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|Title: ||Reactive Ionomers: N-vinylimidazolium Bromide Derivatives of Poly(isobutylene-co-isoprene) and Poly(isobutylene-co-para-methylstyrene)|
|Authors: ||Ozvald, Adam Michael|
|Issue Date: ||2-Apr-2012|
|Series/Report no.: ||Canadian theses|
|Abstract: ||Ionomers bearing reactive ion-pair functionality are a novel class of materials that have been prepared. The N-alkylation of N-vinylimidazole by poly(isobutylene-co-isoprene) produced the reactive ionomer product in good yield, through a solvent-borne process. Solvent-free conditions can also be used to produce reactive ionomers by the N-alkylation of N-vinylimidazole by poly(isobutylene-co-para-methylstyrene). Characterization of these derivatives was carried out with the assistance of model compounds, and showed excellent agreement with 1H NMR spectra.
These reactive ionomers readily crosslink with peroxide at elevated temperatures and in the absence of peroxide they have excellent thermal stability. The amount of crosslinking can be altered based on the vinyl content of the material, to target various applications. N-alkylation of N-vinylimidazole can be carried out concurrently with a non-reactive N-alkylimidazole to achieve desired vinyl contents and tailor the physical properties of these materials. These materials contain both ionic and covalent crosslink networks, and this hybrid network structure provides these materials with unique crosslink structures and stress relaxation properties.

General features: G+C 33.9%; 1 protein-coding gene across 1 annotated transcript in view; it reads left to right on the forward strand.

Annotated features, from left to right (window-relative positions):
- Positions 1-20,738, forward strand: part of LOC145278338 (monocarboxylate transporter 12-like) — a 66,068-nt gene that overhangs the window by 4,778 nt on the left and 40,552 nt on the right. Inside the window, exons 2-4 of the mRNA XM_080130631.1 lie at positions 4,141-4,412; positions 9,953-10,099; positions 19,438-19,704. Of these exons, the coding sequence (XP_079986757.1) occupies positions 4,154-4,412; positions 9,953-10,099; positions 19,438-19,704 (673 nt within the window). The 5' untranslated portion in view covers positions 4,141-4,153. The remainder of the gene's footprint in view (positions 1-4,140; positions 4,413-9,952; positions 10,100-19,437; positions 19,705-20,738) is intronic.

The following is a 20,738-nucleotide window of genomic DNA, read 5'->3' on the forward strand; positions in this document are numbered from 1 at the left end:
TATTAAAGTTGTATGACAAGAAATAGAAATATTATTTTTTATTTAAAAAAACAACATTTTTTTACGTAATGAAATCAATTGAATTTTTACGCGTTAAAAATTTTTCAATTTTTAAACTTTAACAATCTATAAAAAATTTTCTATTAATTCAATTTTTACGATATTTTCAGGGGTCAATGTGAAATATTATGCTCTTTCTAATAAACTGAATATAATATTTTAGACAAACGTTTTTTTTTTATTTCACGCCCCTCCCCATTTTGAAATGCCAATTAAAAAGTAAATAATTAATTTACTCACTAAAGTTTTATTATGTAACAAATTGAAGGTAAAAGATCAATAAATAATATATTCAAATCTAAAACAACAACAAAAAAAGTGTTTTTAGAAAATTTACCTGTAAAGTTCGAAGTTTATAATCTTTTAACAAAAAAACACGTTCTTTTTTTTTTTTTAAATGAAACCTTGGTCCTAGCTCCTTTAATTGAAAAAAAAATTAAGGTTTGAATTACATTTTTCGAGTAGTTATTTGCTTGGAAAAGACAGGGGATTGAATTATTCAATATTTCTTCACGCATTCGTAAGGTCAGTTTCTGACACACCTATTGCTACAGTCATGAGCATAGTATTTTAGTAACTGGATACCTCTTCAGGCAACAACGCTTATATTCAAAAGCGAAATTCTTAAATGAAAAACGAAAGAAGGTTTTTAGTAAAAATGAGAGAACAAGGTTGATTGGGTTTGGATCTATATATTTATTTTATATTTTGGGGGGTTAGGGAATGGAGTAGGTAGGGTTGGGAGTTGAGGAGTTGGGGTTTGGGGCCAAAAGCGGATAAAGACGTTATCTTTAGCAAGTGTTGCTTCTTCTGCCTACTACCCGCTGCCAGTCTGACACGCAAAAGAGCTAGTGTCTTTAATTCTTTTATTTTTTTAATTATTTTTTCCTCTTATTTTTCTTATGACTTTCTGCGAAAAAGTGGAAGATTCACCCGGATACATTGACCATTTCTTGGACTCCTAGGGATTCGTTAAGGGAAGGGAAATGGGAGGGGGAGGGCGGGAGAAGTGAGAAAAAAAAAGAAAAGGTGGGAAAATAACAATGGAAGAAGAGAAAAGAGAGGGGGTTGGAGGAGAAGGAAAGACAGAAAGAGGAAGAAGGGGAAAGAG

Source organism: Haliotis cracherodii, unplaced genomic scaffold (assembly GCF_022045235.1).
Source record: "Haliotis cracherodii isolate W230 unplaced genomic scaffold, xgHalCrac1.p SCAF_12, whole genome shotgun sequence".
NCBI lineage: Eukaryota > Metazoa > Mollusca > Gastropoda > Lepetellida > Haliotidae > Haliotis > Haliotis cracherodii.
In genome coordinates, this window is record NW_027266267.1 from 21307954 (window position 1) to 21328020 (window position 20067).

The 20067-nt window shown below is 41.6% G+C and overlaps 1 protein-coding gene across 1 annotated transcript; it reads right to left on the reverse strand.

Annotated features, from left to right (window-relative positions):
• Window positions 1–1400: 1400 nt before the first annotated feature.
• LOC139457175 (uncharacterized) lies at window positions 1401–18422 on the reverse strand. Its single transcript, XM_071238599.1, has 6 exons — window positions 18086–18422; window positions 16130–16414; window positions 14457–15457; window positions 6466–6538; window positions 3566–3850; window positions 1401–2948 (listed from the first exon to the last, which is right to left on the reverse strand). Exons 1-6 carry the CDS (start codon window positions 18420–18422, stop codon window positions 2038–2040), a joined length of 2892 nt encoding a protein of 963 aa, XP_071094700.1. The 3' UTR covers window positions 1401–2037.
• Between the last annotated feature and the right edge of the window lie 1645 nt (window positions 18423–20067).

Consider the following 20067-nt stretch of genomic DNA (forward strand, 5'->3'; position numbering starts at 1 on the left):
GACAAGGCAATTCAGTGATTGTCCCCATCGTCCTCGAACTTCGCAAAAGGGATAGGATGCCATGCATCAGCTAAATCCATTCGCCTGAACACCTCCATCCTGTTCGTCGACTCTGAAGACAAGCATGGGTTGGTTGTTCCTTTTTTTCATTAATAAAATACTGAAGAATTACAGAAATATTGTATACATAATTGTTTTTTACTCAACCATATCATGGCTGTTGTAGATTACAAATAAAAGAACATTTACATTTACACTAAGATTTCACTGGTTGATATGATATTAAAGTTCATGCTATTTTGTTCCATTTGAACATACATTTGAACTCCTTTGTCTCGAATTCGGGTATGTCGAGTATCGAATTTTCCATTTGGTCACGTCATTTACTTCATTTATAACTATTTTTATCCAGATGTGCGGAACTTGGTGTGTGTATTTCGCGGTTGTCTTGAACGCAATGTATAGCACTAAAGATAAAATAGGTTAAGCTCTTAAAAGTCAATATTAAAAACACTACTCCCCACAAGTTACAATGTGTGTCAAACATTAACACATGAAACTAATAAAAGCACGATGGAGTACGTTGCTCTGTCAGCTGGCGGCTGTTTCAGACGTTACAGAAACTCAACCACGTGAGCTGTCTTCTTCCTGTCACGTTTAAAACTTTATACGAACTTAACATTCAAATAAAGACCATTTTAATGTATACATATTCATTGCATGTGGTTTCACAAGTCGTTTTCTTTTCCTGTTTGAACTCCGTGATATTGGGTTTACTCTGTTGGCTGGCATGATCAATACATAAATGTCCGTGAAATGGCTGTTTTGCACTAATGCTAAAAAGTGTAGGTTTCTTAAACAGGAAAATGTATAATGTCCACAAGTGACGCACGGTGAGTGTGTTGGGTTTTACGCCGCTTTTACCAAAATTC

Conventional rubber fillers are compatible with these novel reactive ionomers. Carbon black and precipitated silica have no adverse effects on the peroxide crosslinking of the elastomers and a constant peroxide loading can be used regardless of the filler loading. Payne analysis shows good filler dispersion at low filler loading; however, there is some evidence of reticulate filler network formation at high filler loadings.|
|Description: ||Thesis (Master, Chemical Engineering) -- Queen's University, 2012-03-31 21:12:46.618|
|Appears in Collections:||Chemical Engineering Graduate Theses|
Queen's Theses & Dissertations
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